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Syphilis is almost always transmitted through sexual contact with an infected person, who is almost always displaying the sores on the genitals typical of the disease. The use of condoms is usually effective in preventing the transmission of the disease between partners. In females, the sores are often inside the vagina and therefore more difficult to detect. In males, the sores most often appear on the penis.
The sores will spontaneously heal in a few weeks, but the bacteria will continue to grow within the body, forming granulomas which protect the bacteria from the body's immune system. In addition, syphilis can go through long periods of latency between outbreaks where, although the disease can be treated and tested for, it is not contagious and shows no symptoms.
Prior to the beginning of the 20th century, there was no effective treatment for the disease. In the 20th century, the development of arsenic-based drugs did allow the disease to be treated if it were caught before it caused nerve damage. However, such drugs were not effective against late stage syphilis. However, penicillin turned out to be an effective treatment for the disease even in its late stages, and remains the preferred treatment to this day, with almost all strains of the disease being susceptible to this antibiotic.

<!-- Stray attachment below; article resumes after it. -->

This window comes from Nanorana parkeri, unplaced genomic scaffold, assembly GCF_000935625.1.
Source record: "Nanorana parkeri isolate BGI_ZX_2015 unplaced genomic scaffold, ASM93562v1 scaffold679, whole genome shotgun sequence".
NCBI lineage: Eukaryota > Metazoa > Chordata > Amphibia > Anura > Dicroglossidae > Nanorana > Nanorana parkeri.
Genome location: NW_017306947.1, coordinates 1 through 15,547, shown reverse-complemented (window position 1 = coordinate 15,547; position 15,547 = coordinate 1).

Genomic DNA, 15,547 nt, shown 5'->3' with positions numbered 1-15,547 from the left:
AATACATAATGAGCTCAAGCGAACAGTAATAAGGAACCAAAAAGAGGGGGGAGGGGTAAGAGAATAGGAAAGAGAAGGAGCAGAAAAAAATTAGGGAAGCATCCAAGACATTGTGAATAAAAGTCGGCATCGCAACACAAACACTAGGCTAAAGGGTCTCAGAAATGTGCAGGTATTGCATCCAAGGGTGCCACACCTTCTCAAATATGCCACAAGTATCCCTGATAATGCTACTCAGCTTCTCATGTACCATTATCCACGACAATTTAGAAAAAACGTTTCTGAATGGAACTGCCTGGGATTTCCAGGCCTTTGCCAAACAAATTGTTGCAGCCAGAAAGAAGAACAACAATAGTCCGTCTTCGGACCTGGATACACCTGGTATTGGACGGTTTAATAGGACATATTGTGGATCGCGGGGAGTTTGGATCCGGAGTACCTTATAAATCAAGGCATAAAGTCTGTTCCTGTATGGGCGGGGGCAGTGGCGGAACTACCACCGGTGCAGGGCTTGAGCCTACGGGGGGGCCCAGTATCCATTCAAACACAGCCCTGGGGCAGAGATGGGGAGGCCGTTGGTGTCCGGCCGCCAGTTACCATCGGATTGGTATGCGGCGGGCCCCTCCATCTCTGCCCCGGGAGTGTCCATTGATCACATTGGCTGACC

Patients with syphilis are usually required to tell the treating physician the names of their sexual contacts so that they can be advised by health departments to get treated for the disease.